Posted at 10:19 AM on June 24, 2008
by Gillian Martin
Think what you will about Venezuela's current government, the country does have a remarkable music education system (that's survived the last several governments there). It's called El Sistema, and it has given hundreds of thousands of poor children something to do, something to take pride in.
Conductor Gustavo Dudamel, the next music director of the Los Angeles Philharmonic, is the current poster child for El Sistema. There's a description of it on his website, including this anecdote:
Lennar Acosta, now a clarinettist in the Caracas Youth Orchestra and a tutor at the Simón Bolívar Conservatory, had been arrested nine times for armed robbery and drug offences before the sistema offered him a clarinet.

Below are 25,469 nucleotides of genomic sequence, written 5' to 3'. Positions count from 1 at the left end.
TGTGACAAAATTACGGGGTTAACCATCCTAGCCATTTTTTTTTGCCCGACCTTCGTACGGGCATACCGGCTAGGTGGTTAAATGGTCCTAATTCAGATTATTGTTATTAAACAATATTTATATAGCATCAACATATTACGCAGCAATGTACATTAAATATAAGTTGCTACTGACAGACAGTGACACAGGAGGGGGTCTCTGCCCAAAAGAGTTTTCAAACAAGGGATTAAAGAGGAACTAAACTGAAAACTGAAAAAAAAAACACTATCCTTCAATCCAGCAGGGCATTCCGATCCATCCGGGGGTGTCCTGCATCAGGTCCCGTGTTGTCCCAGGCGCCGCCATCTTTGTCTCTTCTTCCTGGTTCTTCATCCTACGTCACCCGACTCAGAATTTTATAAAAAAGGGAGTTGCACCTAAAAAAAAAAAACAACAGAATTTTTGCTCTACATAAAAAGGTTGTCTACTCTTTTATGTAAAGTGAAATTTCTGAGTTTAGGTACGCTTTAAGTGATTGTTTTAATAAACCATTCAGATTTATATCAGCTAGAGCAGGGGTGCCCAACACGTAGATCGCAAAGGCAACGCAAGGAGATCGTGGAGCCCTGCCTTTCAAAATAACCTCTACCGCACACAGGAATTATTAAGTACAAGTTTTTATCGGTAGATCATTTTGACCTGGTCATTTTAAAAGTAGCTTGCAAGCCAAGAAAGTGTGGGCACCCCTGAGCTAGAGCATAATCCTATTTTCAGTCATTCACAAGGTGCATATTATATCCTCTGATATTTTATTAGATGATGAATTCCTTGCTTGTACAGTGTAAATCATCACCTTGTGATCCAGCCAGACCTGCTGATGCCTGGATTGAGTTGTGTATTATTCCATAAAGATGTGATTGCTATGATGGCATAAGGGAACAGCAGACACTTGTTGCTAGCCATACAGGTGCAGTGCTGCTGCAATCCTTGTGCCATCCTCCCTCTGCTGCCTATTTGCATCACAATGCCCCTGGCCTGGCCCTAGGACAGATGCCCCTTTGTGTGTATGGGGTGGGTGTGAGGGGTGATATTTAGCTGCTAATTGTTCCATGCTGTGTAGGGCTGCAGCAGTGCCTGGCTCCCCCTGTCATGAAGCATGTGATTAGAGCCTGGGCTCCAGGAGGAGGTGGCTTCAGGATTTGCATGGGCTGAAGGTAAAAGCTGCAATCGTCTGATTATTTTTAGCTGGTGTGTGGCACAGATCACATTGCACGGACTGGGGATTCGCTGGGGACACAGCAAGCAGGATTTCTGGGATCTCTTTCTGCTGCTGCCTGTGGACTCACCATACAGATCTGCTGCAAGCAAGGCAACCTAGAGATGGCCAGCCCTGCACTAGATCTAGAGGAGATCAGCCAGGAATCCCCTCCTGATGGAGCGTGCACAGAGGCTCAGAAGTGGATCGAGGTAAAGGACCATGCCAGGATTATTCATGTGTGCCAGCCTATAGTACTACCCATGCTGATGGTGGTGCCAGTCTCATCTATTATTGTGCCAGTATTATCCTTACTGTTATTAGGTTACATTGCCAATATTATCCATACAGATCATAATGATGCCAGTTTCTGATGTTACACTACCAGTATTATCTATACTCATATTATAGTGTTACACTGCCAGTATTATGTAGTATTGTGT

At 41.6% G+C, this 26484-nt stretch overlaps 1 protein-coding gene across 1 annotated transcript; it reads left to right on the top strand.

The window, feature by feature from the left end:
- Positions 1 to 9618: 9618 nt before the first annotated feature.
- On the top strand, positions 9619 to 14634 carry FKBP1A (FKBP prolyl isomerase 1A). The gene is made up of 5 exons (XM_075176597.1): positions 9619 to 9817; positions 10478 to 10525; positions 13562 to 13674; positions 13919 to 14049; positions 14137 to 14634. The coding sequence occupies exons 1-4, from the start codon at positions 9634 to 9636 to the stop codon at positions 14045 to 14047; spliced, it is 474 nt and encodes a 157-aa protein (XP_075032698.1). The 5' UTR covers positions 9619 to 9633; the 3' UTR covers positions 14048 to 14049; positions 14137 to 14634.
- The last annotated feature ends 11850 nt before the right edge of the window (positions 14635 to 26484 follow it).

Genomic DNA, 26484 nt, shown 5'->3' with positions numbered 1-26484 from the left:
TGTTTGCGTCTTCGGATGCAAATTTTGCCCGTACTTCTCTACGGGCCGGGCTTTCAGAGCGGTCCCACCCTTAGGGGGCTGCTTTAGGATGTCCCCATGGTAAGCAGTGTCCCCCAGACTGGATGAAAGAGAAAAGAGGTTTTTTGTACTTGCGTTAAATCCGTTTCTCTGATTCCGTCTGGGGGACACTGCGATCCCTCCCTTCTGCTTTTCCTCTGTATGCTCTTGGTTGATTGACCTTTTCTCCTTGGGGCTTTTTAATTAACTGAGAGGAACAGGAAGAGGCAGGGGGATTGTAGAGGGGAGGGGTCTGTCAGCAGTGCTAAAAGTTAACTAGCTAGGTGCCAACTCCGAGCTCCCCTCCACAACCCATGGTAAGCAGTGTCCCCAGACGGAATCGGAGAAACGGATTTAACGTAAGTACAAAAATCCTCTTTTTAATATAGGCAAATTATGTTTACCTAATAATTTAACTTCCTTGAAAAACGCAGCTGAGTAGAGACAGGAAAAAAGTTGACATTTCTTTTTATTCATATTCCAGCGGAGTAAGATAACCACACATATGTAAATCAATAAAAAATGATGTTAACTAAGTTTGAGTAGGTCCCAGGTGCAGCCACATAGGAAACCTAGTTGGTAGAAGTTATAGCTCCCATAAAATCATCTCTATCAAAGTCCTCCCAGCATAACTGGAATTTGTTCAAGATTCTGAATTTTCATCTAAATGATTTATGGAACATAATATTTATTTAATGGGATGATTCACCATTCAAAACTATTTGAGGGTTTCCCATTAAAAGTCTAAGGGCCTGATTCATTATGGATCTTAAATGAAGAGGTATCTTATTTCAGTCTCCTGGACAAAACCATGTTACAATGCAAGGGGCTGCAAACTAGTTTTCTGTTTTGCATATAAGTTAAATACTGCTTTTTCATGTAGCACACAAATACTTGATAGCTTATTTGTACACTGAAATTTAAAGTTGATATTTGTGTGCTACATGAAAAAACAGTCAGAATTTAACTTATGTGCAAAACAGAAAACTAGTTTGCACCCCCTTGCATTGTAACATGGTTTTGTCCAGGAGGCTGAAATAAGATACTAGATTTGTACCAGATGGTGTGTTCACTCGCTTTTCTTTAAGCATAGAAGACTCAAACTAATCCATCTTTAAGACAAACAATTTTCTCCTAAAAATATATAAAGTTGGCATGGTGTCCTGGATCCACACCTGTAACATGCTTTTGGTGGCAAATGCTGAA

"At first, I thought they were joking," he recalls. "I thought nobody would trust a kid like me not to steal an instrument like that. But then I realized that they were not lending it to me. They were giving it to me. And it felt much better in my hands than a gun."
As the foster mother of an "at-risk" teen myself, I wish we had something like that here.
A new development is that now Venezuela has introduced El Sistema to adults in prison. Read more about that here.
How good do some of these kids get? Check out this video of El Sistema's flagship ensemble, the Simon Bolivar Youth Orchestra, taking a romp through some Bernstein at the BBC Proms last summer. That's Dudamel conducting.